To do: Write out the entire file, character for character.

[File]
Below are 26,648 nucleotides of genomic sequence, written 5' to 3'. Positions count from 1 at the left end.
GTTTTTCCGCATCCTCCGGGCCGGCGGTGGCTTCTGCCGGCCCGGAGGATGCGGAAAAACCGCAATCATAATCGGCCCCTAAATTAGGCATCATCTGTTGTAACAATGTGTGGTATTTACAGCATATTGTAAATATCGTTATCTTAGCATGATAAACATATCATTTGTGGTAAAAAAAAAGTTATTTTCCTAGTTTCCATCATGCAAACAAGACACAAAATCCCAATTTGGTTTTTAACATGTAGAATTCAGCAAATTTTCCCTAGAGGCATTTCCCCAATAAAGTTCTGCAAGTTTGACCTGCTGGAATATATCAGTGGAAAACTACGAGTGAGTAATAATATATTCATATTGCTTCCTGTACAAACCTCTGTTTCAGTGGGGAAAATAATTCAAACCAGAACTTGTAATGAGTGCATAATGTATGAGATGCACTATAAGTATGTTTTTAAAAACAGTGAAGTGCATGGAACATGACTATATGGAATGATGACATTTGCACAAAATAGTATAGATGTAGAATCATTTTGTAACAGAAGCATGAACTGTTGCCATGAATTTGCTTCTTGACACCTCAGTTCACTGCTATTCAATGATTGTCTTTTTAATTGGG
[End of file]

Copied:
Below are 26,648 nucleotides of genomic sequence, written 5' to 3'. Positions count from 1 at the left end.
GTTTTTCCGCATCCTCCGGGCCGGCGGTGGCTTCTGCCGGCCCGGAGGATGCGGAAAAACCGCAATCATAATCGGCCCCTAAATTAGGCATCATCTGTTGTAACAATGTGTGGTATTTACAGCATATTGTAAATATCGTTATCTTAGCATGATAAACATATCATTTGTGGTAAAAAAAAAGTTATTTTCCTAGTTTCCATCATGCAAACAAGACACAAAATCCCAATTTGGTTTTTAACATGTAGAATTCAGCAAATTTTCCCTAGAGGCATTTCCCCAATAAAGTTCTGCAAGTTTGACCTGCTGGAATATATCAGTGGAAAACTACGAGTGAGTAATAATATATTCATATTGCTTCCTGTACAAACCTCTGTTTCAGTGGGGAAAATAATTCAAACCAGAACTTGTAATGAGTGCATAATGTATGAGATGCACTATAAGTATGTTTTTAAAAACAGTGAAGTGCATGGAACATGACTATATGGAATGATGACATTTGCACAAAATAGTATAGATGTAGAATCATTTTGTAACAGAAGCATGAACTGTTGCCATGAATTTGCTTCTTGACACCTCAGTTCACTGCTATTCAATGATTGTCTTTTTAATTGGG